Expert networking consultant John Kinnucan was indicted on four counts by a federal grand jury in New York.
John Kinnucan, founder of Portland-based Broadband Research, was indicted Tuesday, accused of passing tips to clients at two unidentified hedge funds about SanDisk, Seattle’s F5 Networks, OmniVision Technologies and other companies.
Kinnucan, 54, was charged with two counts of conspiracy and two counts of securities fraud in a scheme to obtain nonpublic information about technology companies for his clients that operated from 2008 to 2010.
Kinnucan “befriended” employees of public technology companies, obtained nonpublic information from them and passed them to his fund manager clients, the U.S. said.
He paid his sources in a variety of ways, prosecutors said, “including paying for their meals at high-end restaurants and shipping them expensive food, providing them with confidential information about other technology companies and industry trends and providing them stock trading advice and tips,” said prosecutors in the office of Manhattan U.S. Attorney Preet Bharara.
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To further the scheme, Kinnucan made numerous representations to Broadband clients, telling them that none of the information he obtained came from insiders at public companies, that he didn’t pay his sources and that his tips had been reviewed and approved by a compliance attorney in San Francisco, according to the indictment.
The unidentified insiders who conspired with Kinnucan included employees at F5 Networks, Flextronics and SanDisk, prosecutors said.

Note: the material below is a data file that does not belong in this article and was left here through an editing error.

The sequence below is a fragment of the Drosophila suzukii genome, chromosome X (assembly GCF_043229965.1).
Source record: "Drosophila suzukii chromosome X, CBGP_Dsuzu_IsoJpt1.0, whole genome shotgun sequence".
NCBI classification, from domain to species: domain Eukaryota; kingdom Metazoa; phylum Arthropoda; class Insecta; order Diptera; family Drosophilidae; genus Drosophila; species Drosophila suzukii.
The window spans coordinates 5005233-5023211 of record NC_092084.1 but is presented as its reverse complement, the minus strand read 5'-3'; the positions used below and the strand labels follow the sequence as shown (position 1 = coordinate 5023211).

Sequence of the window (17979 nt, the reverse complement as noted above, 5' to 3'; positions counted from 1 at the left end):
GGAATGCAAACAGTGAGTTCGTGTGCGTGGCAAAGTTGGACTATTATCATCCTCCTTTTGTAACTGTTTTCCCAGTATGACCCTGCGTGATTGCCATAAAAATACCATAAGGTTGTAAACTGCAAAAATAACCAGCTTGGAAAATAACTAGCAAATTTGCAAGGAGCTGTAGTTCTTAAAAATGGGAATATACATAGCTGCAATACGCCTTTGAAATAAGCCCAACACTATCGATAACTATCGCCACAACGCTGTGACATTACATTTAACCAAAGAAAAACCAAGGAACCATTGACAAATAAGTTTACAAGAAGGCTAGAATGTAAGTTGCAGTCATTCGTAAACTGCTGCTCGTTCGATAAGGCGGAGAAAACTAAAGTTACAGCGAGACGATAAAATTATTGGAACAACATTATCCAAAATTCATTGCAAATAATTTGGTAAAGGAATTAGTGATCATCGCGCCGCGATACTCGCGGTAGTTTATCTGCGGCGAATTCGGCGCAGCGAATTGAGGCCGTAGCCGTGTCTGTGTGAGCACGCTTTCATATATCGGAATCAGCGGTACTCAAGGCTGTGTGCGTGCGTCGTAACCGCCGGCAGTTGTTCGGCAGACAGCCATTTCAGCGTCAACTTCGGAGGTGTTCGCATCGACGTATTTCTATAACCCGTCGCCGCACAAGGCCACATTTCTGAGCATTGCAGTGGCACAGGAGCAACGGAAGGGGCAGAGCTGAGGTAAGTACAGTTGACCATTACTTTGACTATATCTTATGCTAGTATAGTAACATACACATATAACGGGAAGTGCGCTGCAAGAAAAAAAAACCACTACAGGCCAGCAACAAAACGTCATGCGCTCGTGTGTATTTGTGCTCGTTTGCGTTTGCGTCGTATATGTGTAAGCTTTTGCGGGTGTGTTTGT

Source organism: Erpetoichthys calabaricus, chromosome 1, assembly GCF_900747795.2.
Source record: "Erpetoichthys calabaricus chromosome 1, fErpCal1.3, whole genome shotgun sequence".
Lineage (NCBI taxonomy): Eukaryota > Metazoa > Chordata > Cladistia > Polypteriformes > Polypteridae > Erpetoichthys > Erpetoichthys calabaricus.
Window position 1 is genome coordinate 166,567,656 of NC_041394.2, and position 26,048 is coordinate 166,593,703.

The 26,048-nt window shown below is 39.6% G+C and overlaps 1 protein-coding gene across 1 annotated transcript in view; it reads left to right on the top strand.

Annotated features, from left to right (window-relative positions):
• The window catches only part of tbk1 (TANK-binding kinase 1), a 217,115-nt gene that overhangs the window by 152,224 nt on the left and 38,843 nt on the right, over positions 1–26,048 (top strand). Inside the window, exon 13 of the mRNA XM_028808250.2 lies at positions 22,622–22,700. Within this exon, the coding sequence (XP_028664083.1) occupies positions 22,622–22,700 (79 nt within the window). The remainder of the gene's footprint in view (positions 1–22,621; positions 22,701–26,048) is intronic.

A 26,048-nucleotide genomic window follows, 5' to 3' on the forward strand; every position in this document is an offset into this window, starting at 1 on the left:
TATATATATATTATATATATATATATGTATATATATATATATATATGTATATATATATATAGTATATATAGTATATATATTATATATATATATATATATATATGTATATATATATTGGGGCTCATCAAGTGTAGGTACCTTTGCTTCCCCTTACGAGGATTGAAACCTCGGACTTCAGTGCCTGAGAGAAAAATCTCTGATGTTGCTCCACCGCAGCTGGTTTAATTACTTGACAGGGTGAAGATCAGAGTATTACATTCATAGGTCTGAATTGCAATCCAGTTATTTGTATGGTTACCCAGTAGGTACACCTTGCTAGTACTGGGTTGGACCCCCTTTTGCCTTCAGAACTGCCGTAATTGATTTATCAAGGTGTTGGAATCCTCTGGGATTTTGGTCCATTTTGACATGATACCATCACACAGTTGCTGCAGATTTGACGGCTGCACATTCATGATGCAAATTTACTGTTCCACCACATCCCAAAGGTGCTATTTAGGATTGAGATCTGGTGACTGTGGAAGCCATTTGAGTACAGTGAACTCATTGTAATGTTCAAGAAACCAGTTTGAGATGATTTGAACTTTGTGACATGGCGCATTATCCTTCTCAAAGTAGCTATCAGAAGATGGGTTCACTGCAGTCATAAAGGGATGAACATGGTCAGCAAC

Donald Barnetson, a former executive at Milpitas, Calif.-based SanDisk, pleaded guilty in federal court in New York on Feb. 17 and said he conspired with Kinnucan and passed on inside information about his company.
Walter Shimoon, a former Flextronics manager, pleaded guilty in federal court in July and claimed he passed inside information to Kinnucan while working as a consultant for Broadband Research. He said he was paid a total of $27,500 for passing tips about his company, OmniVision Technologies, Apple and Cisco Systems.
While neither man was named in the indictment of Kinnucan, both are cooperating with the investigation of insider trading by fund managers, expert networking consultants and employees of publicly traded technology companies.
Prosecutors alleged that after Kinnucan obtained information from an F5 insider that the company was going to beat analysts’ estimates in July 2010, he passed tips to several of his Broadband clients. At least two of Kinnucan’s clients executed trades in F5 stock, either earning profits or avoiding losses totaling more than $1.5 million, prosecutors said.
Kinnucan announced in October 2010 that he’d refused a request by FBI agents in New York to wear a wire and inform on his fund manager clients, a move that presaged more than a dozen insider-trading arrests made during the federal initiative, known as “Perfect Hedge.”
“Am I a target? Yeah, absolutely,” Kinnucan said in a July 8 interview, adding that he expected to be arrested. “There’s a saying that the government indicts who they investigate, so I have always assumed that I was a target.”
Kinnucan denied he ever received illegal tips on companies and insisted the kind of information he provided hedge-fund clients was publicly available.
He has been held in U.S. custody since being arrested Thursday at his Portland home.
U.S. Magistrate Judge John Acosta directed that Kinnucan be held until a detention hearing resumes Wednesday after prosecutors in New York said he posed a danger to the community.
Thomas Hester, a public defender in Oregon who was appointed to represent Kinnucan, didn’t return a voice-mail message left at his office seeking comment about the case.